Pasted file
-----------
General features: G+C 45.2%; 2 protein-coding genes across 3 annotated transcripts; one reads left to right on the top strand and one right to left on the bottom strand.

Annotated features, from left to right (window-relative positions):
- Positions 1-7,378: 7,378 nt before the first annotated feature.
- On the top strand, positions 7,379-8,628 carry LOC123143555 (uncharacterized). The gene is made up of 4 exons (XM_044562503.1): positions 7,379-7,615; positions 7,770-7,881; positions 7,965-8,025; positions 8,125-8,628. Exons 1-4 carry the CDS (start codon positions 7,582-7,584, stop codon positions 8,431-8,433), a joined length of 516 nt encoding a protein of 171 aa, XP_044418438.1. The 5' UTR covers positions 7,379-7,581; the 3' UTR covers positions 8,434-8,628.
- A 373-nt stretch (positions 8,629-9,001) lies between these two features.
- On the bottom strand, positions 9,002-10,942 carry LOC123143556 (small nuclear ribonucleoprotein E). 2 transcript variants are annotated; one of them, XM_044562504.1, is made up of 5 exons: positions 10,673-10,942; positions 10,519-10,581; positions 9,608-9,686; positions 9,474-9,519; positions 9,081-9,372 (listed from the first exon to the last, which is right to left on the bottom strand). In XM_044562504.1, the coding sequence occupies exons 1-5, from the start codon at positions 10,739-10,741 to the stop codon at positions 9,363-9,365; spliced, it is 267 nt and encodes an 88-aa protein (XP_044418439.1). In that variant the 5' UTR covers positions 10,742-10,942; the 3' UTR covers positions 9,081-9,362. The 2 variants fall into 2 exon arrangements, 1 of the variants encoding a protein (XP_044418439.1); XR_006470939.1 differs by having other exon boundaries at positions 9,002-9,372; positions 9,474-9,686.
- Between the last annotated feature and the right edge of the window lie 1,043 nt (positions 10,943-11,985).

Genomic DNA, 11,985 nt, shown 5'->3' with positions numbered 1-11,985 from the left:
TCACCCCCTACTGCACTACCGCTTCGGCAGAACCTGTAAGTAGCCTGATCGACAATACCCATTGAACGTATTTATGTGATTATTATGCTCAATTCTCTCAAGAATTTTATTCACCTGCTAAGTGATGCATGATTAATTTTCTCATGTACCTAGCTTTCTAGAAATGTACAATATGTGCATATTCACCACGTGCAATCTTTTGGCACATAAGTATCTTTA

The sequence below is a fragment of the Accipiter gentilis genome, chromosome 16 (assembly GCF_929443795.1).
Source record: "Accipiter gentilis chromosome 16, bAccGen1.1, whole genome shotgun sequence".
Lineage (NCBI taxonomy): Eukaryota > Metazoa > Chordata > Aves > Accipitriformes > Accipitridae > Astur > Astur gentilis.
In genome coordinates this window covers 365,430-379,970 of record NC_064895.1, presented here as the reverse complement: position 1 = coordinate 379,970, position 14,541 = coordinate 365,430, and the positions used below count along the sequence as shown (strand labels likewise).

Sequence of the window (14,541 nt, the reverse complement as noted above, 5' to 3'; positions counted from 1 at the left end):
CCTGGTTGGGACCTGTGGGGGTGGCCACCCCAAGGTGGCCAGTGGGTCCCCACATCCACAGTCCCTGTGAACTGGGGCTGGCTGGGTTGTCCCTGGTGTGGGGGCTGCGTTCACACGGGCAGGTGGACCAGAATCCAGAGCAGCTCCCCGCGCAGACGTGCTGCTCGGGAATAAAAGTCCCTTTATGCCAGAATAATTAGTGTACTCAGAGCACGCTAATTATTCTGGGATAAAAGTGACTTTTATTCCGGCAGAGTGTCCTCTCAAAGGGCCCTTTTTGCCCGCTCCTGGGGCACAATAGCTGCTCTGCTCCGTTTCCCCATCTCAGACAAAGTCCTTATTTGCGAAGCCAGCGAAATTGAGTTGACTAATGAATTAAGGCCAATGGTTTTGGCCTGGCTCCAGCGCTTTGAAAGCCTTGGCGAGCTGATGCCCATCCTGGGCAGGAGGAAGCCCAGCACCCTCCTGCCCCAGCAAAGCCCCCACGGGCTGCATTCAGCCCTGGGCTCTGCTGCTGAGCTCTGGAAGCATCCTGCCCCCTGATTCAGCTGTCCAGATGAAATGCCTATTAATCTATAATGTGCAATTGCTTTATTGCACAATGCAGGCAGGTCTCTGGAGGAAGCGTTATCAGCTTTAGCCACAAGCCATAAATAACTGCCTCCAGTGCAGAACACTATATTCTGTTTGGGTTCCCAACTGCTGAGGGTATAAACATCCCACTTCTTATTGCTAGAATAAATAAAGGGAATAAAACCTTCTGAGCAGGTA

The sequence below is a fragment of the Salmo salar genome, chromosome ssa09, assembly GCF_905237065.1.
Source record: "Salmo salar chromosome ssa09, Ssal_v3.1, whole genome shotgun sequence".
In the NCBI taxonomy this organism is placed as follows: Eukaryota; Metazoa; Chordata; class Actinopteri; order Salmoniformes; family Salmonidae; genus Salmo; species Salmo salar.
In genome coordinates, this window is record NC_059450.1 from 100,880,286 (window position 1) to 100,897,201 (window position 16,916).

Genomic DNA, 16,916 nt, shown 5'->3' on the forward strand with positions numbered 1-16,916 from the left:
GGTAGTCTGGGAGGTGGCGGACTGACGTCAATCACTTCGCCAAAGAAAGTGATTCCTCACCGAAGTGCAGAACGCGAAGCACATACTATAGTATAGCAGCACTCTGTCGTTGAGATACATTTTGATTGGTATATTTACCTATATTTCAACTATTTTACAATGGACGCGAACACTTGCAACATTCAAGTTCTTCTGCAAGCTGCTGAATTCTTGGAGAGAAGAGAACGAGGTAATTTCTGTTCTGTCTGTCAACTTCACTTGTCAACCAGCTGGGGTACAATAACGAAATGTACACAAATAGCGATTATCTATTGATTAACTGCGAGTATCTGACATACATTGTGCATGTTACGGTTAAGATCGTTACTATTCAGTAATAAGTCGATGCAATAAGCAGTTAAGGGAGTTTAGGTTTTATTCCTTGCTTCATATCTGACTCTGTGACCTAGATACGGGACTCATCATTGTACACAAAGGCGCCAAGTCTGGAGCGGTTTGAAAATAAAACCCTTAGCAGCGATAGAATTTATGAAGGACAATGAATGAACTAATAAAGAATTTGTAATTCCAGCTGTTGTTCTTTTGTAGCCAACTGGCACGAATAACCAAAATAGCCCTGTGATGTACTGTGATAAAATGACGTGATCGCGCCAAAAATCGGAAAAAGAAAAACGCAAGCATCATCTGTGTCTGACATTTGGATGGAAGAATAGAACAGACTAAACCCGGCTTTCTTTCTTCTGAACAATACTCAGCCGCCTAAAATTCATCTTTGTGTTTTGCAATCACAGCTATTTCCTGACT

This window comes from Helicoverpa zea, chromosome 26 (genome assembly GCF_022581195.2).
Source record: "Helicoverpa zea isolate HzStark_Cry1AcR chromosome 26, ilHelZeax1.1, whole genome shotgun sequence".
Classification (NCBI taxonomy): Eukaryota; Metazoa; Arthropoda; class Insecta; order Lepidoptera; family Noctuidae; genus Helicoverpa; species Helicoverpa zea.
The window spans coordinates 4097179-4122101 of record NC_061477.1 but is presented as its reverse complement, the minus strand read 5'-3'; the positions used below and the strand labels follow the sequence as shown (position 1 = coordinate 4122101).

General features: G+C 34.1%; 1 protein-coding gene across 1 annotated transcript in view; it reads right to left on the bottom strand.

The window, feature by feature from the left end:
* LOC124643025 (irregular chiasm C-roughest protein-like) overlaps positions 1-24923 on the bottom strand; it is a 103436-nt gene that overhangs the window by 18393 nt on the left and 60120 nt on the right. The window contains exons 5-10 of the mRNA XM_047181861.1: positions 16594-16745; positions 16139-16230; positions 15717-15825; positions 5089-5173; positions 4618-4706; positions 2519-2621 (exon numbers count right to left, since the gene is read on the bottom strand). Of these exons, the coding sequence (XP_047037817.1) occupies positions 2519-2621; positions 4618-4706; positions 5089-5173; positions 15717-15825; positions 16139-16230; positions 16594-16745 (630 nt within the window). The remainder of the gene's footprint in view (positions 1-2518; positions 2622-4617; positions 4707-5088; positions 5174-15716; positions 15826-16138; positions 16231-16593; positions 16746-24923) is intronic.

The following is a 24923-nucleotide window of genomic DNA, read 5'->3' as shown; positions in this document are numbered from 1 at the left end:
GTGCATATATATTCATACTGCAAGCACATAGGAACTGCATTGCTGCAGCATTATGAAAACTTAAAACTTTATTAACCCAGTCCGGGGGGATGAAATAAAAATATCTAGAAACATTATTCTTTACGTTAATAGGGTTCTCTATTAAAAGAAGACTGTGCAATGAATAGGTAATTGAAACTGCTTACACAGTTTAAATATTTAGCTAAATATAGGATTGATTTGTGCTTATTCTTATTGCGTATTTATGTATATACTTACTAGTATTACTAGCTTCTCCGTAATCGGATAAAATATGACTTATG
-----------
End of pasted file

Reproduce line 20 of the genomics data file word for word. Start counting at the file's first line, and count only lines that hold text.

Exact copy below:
Genomic DNA, 16,916 nt, shown 5'->3' on the forward strand with positions numbered 1-16,916 from the left: